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Rapid Diagnostic Testing for Malaria in Endemic Areas

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Clinical Question  How sensitive and specific are rapid diagnostic tests (RDTs) for diagnosingPlasmodium vivax and nonfalciparum malaria in endemic areas?

Bottom Line  Vivax-specific RDTs were highly sensitive and specific when compared with microscopy (the gold standard) for detecting P vivax malaria. RDTs that can only distinguish Plasmodium falciparumfrom nonfalciparum malaria were less sensitive.

Approximately 40% of the world’s population is at risk for Plasmodium vivax malaria.1 Resistance to chloroquine and other antimalarials is more likely for Plasmodium falciparum than other Plasmodiumspecies, and species identification is important to select appropriate treatment. The gold standard for diagnosing malaria is microscopic examination of thick and thin blood films. However, timely, high-quality microscopy may be unavailable in resource-poor settings. Immunochromatographic rapid diagnostic tests (RDTs) are alternatives to microscopic diagnosis. Pan-specific RDTs distinguish P falciparum (or mixed) infections from infections with only nonfalciparum species; differentiation between nonfalciparum species (P vivax from Plasmodium ovale and Plasmodium malariae) is not possible. More recently developed, vivax-specific RDTs can detect P vivax monoinfection or co-infection. This JAMA Clinical Evidence Synopsis summarizes a Cochrane review2 assessing the accuracy of RDTs for detecting P vivax and nonfalciparum malaria in endemic countries.

Yemisi Takwoingi, DVM1; Katharine Abba, MSc2; Paul Garner, MD2
Evidence Profile
  • No. of studies: 37 publications reporting 47 study cohorts

  • Study years: Conducted, 1998–2011; published, 1999–2013

  • Last search date: December 31, 2013

  • No. of participants: 22 862 with symptoms suggestive of uncomplicated malaria

  • Men: 8304 (56%) Women: 6399 (44%); only 34 studies (14 703 participants) reported sex

  • Race/ethnicity: Unavailable

  • Age range: 0-94 years; 5 studies did not report age

  • Settings: Ambulatory health care settings in nonfalciparum malaria endemic areas

  • Countries: 18 countries in Asia, Africa, and South America

In 8 studies of vivax-specific RDTs, involving 3682 participants of whom 531 had vivax malaria, sensitivities ranged from 66% to 100% and specificities ranged from 98% to 100%. In pooled analyses, compared with microscopy, vivax-specific RDTs had a sensitivity of 95% (95% CI, 86%-99%) and specificity of 99% (95% CI, 99%-100%) (Table). For pan-specific RDTs, the sensitivities from individual studies varied from 25% to 100% and had wide 95% CIs. Specificities varied between 89% and 100% and had narrow CIs. Where there were sufficient data, we compared the accuracy of commercial brands within each type of pan-specific RDT, and there was no association of commercial brand with superior sensitivity or specificity. The variability and uncertainty in sensitivity estimates are probably due to the small number of malaria cases in some studies. The mean specificity of each of the 3 types of pan-specific RDTs was high (Table), with approximately 1% to 2% of noncases being false-positives when compared with microscopy. Conversely, mean sensitivities were low, with false-negative rates for nonfalciparum species between 11% and 22%.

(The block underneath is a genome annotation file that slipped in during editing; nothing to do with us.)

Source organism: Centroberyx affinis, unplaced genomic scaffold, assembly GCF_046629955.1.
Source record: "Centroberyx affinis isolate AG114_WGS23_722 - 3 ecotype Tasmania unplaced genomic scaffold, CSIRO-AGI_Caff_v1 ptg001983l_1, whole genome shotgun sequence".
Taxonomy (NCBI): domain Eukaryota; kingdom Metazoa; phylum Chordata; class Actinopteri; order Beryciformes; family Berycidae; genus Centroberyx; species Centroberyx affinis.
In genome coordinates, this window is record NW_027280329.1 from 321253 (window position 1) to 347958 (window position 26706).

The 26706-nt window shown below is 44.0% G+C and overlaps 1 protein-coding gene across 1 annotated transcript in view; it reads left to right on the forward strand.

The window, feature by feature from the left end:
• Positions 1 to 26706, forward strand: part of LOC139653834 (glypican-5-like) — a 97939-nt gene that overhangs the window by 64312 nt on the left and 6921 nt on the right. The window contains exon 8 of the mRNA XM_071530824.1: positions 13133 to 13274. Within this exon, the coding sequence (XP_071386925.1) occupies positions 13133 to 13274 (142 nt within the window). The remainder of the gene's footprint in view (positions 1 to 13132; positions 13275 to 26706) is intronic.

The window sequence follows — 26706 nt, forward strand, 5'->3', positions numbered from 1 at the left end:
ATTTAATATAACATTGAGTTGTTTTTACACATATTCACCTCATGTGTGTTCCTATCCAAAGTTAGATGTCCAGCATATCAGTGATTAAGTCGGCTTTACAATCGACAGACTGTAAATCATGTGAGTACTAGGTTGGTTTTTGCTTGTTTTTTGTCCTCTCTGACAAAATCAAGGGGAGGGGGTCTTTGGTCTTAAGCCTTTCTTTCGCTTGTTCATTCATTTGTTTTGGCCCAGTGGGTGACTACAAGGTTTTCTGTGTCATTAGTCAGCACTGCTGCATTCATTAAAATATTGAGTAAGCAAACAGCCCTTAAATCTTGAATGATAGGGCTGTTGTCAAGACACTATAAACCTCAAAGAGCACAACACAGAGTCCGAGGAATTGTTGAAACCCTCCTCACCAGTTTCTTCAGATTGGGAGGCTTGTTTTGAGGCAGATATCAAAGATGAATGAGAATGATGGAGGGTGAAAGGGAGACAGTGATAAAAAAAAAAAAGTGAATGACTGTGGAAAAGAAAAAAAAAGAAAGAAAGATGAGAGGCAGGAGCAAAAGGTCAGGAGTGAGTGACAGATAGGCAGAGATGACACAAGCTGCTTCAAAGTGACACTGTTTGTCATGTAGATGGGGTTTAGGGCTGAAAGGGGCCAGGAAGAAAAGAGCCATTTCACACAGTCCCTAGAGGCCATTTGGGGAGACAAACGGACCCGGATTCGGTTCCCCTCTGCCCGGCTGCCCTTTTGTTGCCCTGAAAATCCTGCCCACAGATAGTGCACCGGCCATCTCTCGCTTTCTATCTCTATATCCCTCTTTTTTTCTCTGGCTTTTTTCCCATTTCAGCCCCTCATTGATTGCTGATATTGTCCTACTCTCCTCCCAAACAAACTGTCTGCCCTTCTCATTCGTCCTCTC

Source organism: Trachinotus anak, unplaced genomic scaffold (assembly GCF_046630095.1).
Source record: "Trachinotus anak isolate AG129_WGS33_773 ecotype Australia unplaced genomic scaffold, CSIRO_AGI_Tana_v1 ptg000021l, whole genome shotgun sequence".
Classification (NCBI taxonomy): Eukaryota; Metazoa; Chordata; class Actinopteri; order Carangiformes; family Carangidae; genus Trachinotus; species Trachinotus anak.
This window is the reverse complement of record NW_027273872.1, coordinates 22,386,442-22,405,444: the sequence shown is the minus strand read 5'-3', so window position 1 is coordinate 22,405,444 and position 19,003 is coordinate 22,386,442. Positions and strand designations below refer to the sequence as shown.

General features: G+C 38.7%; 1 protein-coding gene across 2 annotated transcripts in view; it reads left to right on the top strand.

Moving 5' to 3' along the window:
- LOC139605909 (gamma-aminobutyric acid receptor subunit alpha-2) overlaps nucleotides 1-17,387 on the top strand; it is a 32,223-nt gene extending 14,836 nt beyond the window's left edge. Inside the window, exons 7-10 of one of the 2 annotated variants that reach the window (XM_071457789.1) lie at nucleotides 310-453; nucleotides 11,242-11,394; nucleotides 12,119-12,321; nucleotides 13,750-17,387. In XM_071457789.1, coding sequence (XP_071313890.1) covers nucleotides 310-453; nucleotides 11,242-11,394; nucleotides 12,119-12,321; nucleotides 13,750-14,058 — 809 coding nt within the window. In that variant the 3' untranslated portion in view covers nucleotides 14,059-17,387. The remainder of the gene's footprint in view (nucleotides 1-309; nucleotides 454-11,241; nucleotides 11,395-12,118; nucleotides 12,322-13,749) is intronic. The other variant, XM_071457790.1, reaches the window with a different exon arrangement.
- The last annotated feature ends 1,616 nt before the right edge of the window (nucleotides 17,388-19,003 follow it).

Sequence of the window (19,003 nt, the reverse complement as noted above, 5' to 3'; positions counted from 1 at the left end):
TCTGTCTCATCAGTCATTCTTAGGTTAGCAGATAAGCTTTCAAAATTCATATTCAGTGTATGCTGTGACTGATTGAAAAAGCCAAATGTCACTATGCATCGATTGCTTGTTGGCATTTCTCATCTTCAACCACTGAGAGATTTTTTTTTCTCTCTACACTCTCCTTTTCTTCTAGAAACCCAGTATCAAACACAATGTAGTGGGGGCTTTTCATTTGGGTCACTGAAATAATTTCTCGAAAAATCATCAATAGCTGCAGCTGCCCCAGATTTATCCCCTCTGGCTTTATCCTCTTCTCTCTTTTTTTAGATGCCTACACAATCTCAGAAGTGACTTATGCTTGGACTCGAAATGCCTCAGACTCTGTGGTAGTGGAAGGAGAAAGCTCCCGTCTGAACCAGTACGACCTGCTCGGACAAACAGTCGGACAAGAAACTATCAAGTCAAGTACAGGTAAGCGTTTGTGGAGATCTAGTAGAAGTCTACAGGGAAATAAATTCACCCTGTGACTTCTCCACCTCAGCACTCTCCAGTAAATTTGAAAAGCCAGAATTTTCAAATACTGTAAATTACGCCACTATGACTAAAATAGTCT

In P vivax endemic areas, vivaxspecific RDTs have higher sensitivity for malaria than pan-specific RDTs. Pan-specific RDTs may be useful in areas where the majority of malaria is caused by P falciparum or mixed infection because they are sensitive for the detection of P falciparum.3

When we updated our search in December 2014, we found 4 additional studies that meet the review inclusion criteria. Three of the studies, with sample sizes of 677 participants,4 1762 participants,5 and 200 participants,6 respectively, compared vivax-specific RDTs with microscopy. Their findings were consistent with those for studies included in the published review, although Vyas et al4 found a lower specificity (90%). Inclusion of the 3 new studies in an updated meta-analysis of vivax-specific RDTs gave a mean sensitivity of 94% (95% CI, 86%-98%) and a mean specificity of 99% (95% CI, 98%-100%), similar to those of the original meta-analysis. The fourth new study by Chong et al,7 with a sample size of 185 participants assessed a type 3 pan-specific RDT against microscopy and polymerase chain reaction for detection of nonfalciparum malaria. The study by Chong et al was consistent with the included studies for type 3 RDTs, and is unlikely to change the conclusions of the review.


Study quality and descriptions and reporting of patient characteristics and reference standards were variable. Microscopy is imperfect, and it is possible that an RDT result may have been accurate in some cases of discordant results between microscopy and RDT. However, studies using polymerase chain reaction as the reference standard gave similar results to those using microscopy. Insufficient data were available to assess the effect of parasite density on test accuracy.

Comparison of Findings With Current Practice Guidelines

The World Health Organization recommends diagnosis by either microscopy or RDT before starting antimalarial treatment.8 Local malaria epidemiology, geography, resources, and infrastructure will influence the decision to use microscopy or an RDT.

Areas in Need of Future Study

Research evaluating clinical algorithms using vivax-specific RDTs in endemic areas is needed.

read more at JAMA

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